By Pramod Acharya, Investigate Midwest
A total of about 400 different agricultural pesticides were used in the United States in 2017, the latest year data is available. More and more pesticides have been used because they “contribute to higher yields and improved product quality by controlling weeds, insects, nematodes, and plant pathogens,” according to the US Department of Agriculture.
However, the USDA noted, pesticides pose consequences for people’s health and the environment.
[Read More: Using Pesticides to Grow Food Is Harming Farmworkers and Children — And These Risks Are Being Ignored]
About 150 agricultural pesticides that the World Health Organization considers “hazardous” at some level to human health were used in the United States in 2017, according to a review of US Geological Survey data.
The geological survey estimated that at least one billion pounds of agricultural pesticides were used in 2017. Of that, about 60 percent — or more than 645 million pounds — of the pesticides were hazardous to human health, according to the WHO’s data.
Many “hazardous” pesticides that have been used in the US for decades are banned in many other countries.
Twenty-five pesticides that are banned in more than 30 countries were still used in the United States in 2017, according to an analysis of data from the US Geological Survey and the Pesticide Action Network International, which keeps track of banned pesticides around the world.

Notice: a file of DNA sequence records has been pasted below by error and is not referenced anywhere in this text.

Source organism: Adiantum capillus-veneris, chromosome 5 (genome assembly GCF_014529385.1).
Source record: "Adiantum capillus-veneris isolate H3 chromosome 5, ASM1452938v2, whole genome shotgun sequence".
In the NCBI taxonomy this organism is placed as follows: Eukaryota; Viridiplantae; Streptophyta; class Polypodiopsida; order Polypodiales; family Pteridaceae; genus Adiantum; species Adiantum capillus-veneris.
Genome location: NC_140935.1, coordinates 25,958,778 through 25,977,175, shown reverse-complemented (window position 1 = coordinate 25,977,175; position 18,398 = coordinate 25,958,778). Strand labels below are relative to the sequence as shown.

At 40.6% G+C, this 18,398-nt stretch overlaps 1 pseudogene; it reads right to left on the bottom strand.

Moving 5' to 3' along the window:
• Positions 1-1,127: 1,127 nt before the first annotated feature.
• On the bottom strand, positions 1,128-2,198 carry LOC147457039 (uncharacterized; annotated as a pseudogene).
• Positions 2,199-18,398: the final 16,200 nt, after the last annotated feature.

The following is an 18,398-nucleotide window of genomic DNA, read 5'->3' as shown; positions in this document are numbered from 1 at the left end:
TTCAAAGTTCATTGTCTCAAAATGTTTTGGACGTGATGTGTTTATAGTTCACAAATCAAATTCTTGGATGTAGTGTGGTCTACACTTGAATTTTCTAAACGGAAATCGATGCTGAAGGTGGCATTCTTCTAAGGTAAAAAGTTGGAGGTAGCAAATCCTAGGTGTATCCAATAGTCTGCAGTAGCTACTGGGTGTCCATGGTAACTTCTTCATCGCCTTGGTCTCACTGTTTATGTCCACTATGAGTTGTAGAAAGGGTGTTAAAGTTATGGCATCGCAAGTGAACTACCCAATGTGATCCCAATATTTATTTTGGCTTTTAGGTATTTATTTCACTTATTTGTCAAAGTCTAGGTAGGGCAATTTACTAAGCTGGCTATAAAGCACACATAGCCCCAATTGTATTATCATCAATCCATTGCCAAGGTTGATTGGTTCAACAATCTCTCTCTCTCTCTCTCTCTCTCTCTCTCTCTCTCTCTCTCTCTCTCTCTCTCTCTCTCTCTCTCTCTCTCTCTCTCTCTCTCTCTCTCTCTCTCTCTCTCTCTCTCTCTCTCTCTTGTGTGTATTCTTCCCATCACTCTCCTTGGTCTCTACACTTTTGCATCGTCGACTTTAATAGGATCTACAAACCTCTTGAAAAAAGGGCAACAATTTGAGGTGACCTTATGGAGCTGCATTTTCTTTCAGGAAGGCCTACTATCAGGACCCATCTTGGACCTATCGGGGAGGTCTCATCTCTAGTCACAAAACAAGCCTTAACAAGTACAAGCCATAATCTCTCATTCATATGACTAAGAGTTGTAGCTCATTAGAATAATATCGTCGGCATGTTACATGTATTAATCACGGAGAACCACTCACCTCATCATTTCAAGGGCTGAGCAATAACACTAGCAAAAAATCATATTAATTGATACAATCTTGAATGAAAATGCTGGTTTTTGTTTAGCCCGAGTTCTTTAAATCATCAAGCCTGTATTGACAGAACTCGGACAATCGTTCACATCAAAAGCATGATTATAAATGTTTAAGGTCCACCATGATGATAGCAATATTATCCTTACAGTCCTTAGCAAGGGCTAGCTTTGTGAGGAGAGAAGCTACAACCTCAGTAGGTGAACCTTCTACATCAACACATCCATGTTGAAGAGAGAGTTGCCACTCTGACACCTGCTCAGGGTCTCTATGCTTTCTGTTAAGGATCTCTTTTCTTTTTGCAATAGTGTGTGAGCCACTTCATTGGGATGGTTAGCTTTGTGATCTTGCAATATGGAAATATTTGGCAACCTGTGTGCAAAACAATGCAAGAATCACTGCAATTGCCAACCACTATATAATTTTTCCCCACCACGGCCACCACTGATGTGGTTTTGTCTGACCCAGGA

The action network’s data show that about 70 of the 150 hazardous pesticides used in the US are banned in at least one country.
For instance, phorate, the most used “extremely hazardous” insecticide in the US in 2017, is banned in 38 countries, including China, Brazil, and India. None of the “extremely hazardous” pesticides can be used in the 27 nations of the European Union.
[Read more: ‘Buy It or Else’: Inside Monsanto and BASF’s Moves to Force Dicamba on Farmers]
Investigate Midwest is an independent, nonprofit newsroom. Our mission is to serve the public interest by exposing dangerous and costly practices of influential agricultural corporations and institutions through in-depth and data-driven investigative journalism. Visit us online at www.investigatemidwest.org
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Featured Image: Darrell Hoemann/Midwest Center for Investigative Reporting
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